18/03/2016 (Great Wave of Kanagawa)
The big one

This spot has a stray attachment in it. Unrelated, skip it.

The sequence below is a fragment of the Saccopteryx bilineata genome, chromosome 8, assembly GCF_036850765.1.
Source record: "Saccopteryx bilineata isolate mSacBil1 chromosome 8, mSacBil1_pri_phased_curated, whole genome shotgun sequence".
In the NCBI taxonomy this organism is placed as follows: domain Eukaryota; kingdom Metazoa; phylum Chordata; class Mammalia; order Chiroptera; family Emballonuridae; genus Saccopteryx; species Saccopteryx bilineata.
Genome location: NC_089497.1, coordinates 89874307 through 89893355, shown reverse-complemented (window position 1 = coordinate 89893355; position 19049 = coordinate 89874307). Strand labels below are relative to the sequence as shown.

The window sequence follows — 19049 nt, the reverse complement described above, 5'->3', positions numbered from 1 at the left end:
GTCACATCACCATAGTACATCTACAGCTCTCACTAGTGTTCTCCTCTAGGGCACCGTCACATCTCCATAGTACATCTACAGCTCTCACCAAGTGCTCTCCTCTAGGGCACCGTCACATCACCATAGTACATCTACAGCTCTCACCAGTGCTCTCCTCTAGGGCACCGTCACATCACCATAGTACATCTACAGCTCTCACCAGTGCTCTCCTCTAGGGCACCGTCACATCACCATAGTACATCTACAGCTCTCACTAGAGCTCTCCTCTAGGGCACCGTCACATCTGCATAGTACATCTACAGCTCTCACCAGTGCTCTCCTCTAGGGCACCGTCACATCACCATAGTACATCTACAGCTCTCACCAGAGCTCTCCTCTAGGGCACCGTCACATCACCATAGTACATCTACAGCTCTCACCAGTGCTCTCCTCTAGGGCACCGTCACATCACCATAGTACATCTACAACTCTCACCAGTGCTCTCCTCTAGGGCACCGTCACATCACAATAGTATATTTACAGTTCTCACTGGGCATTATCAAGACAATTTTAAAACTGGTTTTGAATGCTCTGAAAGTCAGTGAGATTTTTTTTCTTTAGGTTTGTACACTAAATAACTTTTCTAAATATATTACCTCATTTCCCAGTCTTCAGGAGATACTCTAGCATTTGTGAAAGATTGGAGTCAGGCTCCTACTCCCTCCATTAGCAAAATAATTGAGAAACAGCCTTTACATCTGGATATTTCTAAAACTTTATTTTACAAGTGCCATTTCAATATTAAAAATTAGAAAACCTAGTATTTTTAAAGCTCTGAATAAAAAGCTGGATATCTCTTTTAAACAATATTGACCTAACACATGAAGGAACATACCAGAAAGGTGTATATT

I wonder, are the great times like the Sixties or the twenties the start of a great time or the end or any of that? How can we recognize the importance of an era when one is in their midst. Doesn’t matter the small visible movements? or are there any bigger, fundamental waves which we can see only from a great distance? Anyway, it is important to be prepared when the next big one arrives. Those who can give us some advices are the professionals, the big wave surfer. What they teach us is this: The size of your talent needed to successfully surf these waves vary by the size of the wave as well as the technic the artist uses to reach the wave. A larger, longer experienc allows an artist to paddle fast enough to catch the wave and has the advantage of being more stable. But pay attention, a breaking wave can push artists down below the surface. Once they stop spinning around, they have to quickly regain their equilibrium and figure out which way is up. One of the greatest dangers is the risk of being held underground. Surviving a triple hold-down is extremely difficult and artists must be prepared to cope with these situations.